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Justice and Security Act 2013


3.Part 1 of the Act creates a new Intelligence and Security Committee of Parliament (the “ISC”), to replace the Intelligence and Security Committee created by the Intelligence Services Act 1994. The statutory remit of the ISC is expanded to include (i) a role in overseeing the wider Government intelligence community (beyond the three security and intelligence agencies (the “Agencies”)) and (ii) retrospective oversight of the operational activities of the Agencies on matters of significant national interest. In addition, the ISC is given powers to require information from the Agencies subject only to a veto by the Secretary of State rather than, as was the case under the Intelligence Services Act 1994, Agency heads. Parliament is given a more substantial role in ISC appointments.

4.Part 1 of the Act also makes provision to expand the Intelligence Services Commissioner’s remit beyond what the Commissioner and the Interception of Communications Commissioner have previously overseen, to include an ability to oversee, at the direction of the Prime Minister, any other aspect of Agency business.

5.Part 2 of the Act makes provision for closed material procedures in proceedings (other than those in a criminal cause or matter) before the High Court, the Court of Session, the Court of Appeal or the Supreme Court. It sets out a framework whereby the judge can allow elements of a case to be heard in closed, in addition to the open proceedings. The process broadly consists of two stages:

  • The Secretary of State or any party to the case may make an application to the court to make a declaration that the proceedings are ones in which a closed material application may be made. The court may grant a declaration following an application or of its own motion provided that certain conditions are met.

  • Once the declaration has been made, a closed material application may then be made by a party to the proceedings not to disclose specific pieces or tranches of material, except to the court, a special advocate and the Secretary of State. An application will be granted where the disclosure of that material would be damaging to the interests of national security.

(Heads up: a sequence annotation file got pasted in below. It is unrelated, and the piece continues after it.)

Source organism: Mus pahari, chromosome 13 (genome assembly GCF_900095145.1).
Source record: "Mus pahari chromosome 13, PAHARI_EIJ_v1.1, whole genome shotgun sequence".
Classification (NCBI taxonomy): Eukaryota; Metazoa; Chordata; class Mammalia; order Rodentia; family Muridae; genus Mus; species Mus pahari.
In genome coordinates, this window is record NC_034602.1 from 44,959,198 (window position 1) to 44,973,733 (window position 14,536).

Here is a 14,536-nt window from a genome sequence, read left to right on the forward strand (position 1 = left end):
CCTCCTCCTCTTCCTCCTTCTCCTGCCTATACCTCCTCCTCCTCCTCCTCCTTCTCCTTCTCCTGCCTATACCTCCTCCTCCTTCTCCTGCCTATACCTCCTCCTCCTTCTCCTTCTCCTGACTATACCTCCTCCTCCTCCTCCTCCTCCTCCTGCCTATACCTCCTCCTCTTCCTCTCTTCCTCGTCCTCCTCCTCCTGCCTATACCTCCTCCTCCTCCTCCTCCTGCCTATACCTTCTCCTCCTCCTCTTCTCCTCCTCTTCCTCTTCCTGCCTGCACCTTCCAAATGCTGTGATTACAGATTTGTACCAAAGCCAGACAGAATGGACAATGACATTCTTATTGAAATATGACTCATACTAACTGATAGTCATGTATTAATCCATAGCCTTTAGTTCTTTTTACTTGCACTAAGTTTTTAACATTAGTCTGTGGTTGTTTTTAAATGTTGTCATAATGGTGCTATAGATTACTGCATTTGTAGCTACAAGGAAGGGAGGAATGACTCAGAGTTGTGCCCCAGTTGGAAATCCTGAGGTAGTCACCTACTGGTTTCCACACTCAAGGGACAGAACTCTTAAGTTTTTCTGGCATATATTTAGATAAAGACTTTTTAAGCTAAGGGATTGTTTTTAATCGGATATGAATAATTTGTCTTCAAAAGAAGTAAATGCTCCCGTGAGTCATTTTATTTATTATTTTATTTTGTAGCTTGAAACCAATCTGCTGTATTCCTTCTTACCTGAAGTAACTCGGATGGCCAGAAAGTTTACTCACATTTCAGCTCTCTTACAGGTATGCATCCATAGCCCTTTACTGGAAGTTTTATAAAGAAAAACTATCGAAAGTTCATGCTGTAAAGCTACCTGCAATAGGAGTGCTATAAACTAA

6.Part 2 also permits a closed material application to be made in certain circumstances where there is no declaration yet in place (for example, as part of the application for a declaration). This is to take account of the likely need to have a closed material procedure in order for the court to determine whether it should make a declaration that a closed material application may be made for the purposes of the main proceedings (the determination of the claim).

7.Part 2 makes further provision for the court to review and revoke a declaration.

8.Rules of court will set out in greater detail how closed material procedures will operate.

9.Part 2 of the Act also contains provisions extending the existing closed material procedure under the Special Immigration Appeals Commission Act 1997. The new provisions cover reviews of certain cases where the Secretary of State has decided to exclude a non-EEA national from the UK, or to refuse a certificate of naturalisation or an application for British citizenship, in reliance on information which the Secretary of State considers too sensitive to make public.

10.In addition, Part 2 of the Act provides for an amendment to the Regulation of Investigatory Powers Act 2000 to permit use of intercept evidence in closed proceedings in employment cases before tribunals across the UK.

11.Finally, Part 2 of the Act also makes provision about the courts’ residual disclosure jurisdiction, the classic example of which is known as the Norwich Pharmacal jurisdiction, to order a person involved (however innocently) in arguable wrongdoing by another person to disclose information about the wrongdoing. The provision removes that jurisdiction in certain circumstances if the information is sensitive. Sensitive information in this context, means, broadly, information which relates to, has come from or is held by the Agencies or defence intelligence units, or whose disclosure the Secretary of State has certified would damage the interests of national security or the international relations of the United Kingdom. Any party to the proceedings may apply to the court to set aside a certificate issued by the Secretary of State and Part 2 provides automatically for a closed material procedure to consider any such application.

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